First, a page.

Please ensure Javascript is enabled for purposes ofwebsite accessibility'We have a lot going right': Tulsa police shares insight on 100% solve rate | KTUL
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'We have a lot going right': Tulsa police shares insight on 100% solve rate

TPD investigate homicide in north Tulsa 2.jpg
TPD investigate homicide in north Tulsa 2.jpg
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While new nationwide data shows unsolved homicides are at a record high, Tulsa police's numbers show the exact opposite.

So far, the department has solved all 18 homicides in 2023, which is on par with their numbers from years past.

"We have a lot going right," said Lt. Brandon Watkins, who oversees TPD's homicide unit.

Watkins said a homicide is considered solved if an arrest is made, a warrant is issued for a suspect, or if police determine it was justified.

He said his detectives do great work, but attributes a large part of their success to the community.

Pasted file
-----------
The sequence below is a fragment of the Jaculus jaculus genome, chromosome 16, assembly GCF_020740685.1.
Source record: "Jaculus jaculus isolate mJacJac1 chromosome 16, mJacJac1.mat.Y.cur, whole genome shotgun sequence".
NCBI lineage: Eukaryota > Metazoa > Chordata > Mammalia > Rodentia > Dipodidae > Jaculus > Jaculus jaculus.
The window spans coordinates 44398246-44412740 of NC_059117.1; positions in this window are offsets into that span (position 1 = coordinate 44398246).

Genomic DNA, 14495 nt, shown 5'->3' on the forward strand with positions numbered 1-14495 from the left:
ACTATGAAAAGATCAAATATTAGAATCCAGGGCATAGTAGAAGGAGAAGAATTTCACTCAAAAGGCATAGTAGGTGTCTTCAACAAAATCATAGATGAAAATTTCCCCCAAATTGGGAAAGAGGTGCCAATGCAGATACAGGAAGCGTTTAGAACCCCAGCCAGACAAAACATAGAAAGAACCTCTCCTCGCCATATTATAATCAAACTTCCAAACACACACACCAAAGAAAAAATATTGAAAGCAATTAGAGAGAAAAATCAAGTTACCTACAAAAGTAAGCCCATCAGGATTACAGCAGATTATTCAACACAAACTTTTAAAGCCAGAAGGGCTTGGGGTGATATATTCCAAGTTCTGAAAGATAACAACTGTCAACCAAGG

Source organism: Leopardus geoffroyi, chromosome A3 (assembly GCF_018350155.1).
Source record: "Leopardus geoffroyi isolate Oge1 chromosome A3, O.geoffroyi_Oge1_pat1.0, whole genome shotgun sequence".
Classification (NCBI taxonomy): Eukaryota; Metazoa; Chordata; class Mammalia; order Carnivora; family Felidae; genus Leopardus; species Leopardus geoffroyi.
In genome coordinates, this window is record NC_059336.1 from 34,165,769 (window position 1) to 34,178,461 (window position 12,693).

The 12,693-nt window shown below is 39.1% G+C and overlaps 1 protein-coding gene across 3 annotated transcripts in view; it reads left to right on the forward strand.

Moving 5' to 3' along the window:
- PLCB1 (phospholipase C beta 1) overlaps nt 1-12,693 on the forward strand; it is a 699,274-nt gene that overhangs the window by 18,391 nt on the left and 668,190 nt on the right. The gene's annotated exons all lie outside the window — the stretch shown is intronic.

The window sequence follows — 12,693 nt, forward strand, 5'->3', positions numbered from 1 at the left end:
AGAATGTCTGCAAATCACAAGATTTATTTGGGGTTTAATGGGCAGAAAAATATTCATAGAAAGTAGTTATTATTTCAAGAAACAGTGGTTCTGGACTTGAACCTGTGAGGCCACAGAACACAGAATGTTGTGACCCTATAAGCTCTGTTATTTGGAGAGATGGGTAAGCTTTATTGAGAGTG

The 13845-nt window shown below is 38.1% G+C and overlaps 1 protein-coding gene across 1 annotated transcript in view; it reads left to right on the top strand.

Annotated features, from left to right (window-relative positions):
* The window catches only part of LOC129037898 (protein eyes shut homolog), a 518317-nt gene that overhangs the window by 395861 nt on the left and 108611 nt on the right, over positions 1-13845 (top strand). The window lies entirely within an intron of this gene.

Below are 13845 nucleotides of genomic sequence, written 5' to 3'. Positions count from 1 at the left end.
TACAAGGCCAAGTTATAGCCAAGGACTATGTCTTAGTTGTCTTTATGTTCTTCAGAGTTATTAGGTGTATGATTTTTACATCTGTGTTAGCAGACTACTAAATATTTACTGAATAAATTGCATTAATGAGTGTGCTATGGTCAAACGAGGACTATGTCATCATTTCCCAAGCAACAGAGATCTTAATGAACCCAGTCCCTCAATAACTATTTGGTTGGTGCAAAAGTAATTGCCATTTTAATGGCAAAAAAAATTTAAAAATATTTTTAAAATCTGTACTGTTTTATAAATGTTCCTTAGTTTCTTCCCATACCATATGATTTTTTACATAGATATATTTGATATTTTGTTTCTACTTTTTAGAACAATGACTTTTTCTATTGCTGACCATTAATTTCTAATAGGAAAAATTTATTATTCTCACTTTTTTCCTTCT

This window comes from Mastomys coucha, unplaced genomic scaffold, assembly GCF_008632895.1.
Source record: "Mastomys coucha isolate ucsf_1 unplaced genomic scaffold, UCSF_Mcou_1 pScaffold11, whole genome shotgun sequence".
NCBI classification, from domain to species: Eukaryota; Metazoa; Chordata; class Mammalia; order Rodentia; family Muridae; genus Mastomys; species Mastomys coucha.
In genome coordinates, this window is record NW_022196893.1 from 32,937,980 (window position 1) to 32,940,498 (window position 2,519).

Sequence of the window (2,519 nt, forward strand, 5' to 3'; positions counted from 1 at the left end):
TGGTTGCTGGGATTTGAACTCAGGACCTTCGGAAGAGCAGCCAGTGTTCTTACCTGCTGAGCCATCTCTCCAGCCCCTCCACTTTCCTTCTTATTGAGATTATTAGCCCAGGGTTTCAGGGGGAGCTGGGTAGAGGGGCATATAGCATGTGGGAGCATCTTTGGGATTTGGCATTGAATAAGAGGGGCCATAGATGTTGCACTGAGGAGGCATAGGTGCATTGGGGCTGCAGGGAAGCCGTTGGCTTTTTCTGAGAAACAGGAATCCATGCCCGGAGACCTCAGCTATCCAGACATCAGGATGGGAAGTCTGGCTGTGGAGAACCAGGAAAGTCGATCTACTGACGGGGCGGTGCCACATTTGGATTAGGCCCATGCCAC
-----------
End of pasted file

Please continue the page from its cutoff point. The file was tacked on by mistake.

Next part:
"They talk to us, they give us information," said Watkins. "You know, people keep their eyes out when they have video that helps, we get people just volunteering to send us in videos."

Tulsa County District Attorney Steve Kunzweiler said through trust with the community, detectives are able to collect a lot of evidence.

"The more resources you can throw at a problem at the very beginning, the higher probability you're going to have for success, whether it's plugging a hole in a dam or finding a suspect who's accused of a crime," said Kunzweiler.

He said his job is to convince a jury someone is guilty of committing a crime, but sometimes it doesn't happen.

"We do the best we can, but our job is still convincing 12 people unanimously that that person is guilty," said Kunzweiler.

Watkins also noted there were fewer homicides this year compared to the end of May 2022.

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He said fewer cases means his detectives get more time to concentrate.


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